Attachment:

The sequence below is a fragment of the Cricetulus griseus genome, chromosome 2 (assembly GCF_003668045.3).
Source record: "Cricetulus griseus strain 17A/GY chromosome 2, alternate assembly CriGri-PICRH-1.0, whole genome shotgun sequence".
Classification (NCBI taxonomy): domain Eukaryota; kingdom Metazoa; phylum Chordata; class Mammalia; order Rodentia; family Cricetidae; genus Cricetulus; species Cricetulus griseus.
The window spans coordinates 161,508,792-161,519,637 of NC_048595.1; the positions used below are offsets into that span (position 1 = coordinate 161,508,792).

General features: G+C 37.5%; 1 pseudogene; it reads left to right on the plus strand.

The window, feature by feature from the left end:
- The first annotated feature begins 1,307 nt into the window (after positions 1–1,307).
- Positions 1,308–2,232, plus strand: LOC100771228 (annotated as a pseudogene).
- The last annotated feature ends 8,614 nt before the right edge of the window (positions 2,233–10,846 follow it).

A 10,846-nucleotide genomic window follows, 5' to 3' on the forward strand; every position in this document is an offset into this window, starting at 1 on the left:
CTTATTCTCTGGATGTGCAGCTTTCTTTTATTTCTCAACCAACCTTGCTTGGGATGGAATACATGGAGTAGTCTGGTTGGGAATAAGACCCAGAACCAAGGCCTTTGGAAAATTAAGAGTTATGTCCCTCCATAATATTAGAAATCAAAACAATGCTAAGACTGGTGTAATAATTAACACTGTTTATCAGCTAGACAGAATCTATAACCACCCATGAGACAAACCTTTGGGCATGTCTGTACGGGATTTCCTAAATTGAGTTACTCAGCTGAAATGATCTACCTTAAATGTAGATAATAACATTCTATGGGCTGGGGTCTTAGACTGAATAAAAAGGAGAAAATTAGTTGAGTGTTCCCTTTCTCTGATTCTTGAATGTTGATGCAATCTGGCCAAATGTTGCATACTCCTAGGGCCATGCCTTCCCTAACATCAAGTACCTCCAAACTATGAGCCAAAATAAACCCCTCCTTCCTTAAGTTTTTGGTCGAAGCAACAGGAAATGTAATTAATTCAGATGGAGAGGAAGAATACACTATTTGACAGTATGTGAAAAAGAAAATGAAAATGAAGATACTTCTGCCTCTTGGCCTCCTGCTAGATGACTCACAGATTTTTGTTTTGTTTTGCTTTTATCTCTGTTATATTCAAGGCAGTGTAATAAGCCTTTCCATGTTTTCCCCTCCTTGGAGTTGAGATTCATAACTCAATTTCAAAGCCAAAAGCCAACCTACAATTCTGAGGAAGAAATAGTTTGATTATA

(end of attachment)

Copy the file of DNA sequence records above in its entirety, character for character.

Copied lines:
The sequence below is a fragment of the Cricetulus griseus genome, chromosome 2 (assembly GCF_003668045.3).
Source record: "Cricetulus griseus strain 17A/GY chromosome 2, alternate assembly CriGri-PICRH-1.0, whole genome shotgun sequence".
Classification (NCBI taxonomy): domain Eukaryota; kingdom Metazoa; phylum Chordata; class Mammalia; order Rodentia; family Cricetidae; genus Cricetulus; species Cricetulus griseus.
The window spans coordinates 161,508,792-161,519,637 of NC_048595.1; the positions used below are offsets into that span (position 1 = coordinate 161,508,792).

General features: G+C 37.5%; 1 pseudogene; it reads left to right on the plus strand.

The window, feature by feature from the left end:
- The first annotated feature begins 1,307 nt into the window (after positions 1–1,307).
- Positions 1,308–2,232, plus strand: LOC100771228 (annotated as a pseudogene).
- The last annotated feature ends 8,614 nt before the right edge of the window (positions 2,233–10,846 follow it).

A 10,846-nucleotide genomic window follows, 5' to 3' on the forward strand; every position in this document is an offset into this window, starting at 1 on the left:
CTTATTCTCTGGATGTGCAGCTTTCTTTTATTTCTCAACCAACCTTGCTTGGGATGGAATACATGGAGTAGTCTGGTTGGGAATAAGACCCAGAACCAAGGCCTTTGGAAAATTAAGAGTTATGTCCCTCCATAATATTAGAAATCAAAACAATGCTAAGACTGGTGTAATAATTAACACTGTTTATCAGCTAGACAGAATCTATAACCACCCATGAGACAAACCTTTGGGCATGTCTGTACGGGATTTCCTAAATTGAGTTACTCAGCTGAAATGATCTACCTTAAATGTAGATAATAACATTCTATGGGCTGGGGTCTTAGACTGAATAAAAAGGAGAAAATTAGTTGAGTGTTCCCTTTCTCTGATTCTTGAATGTTGATGCAATCTGGCCAAATGTTGCATACTCCTAGGGCCATGCCTTCCCTAACATCAAGTACCTCCAAACTATGAGCCAAAATAAACCCCTCCTTCCTTAAGTTTTTGGTCGAAGCAACAGGAAATGTAATTAATTCAGATGGAGAGGAAGAATACACTATTTGACAGTATGTGAAAAAGAAAATGAAAATGAAGATACTTCTGCCTCTTGGCCTCCTGCTAGATGACTCACAGATTTTTGTTTTGTTTTGCTTTTATCTCTGTTATATTCAAGGCAGTGTAATAAGCCTTTCCATGTTTTCCCCTCCTTGGAGTTGAGATTCATAACTCAATTTCAAAGCCAAAAGCCAACCTACAATTCTGAGGAAGAAATAGTTTGATTATA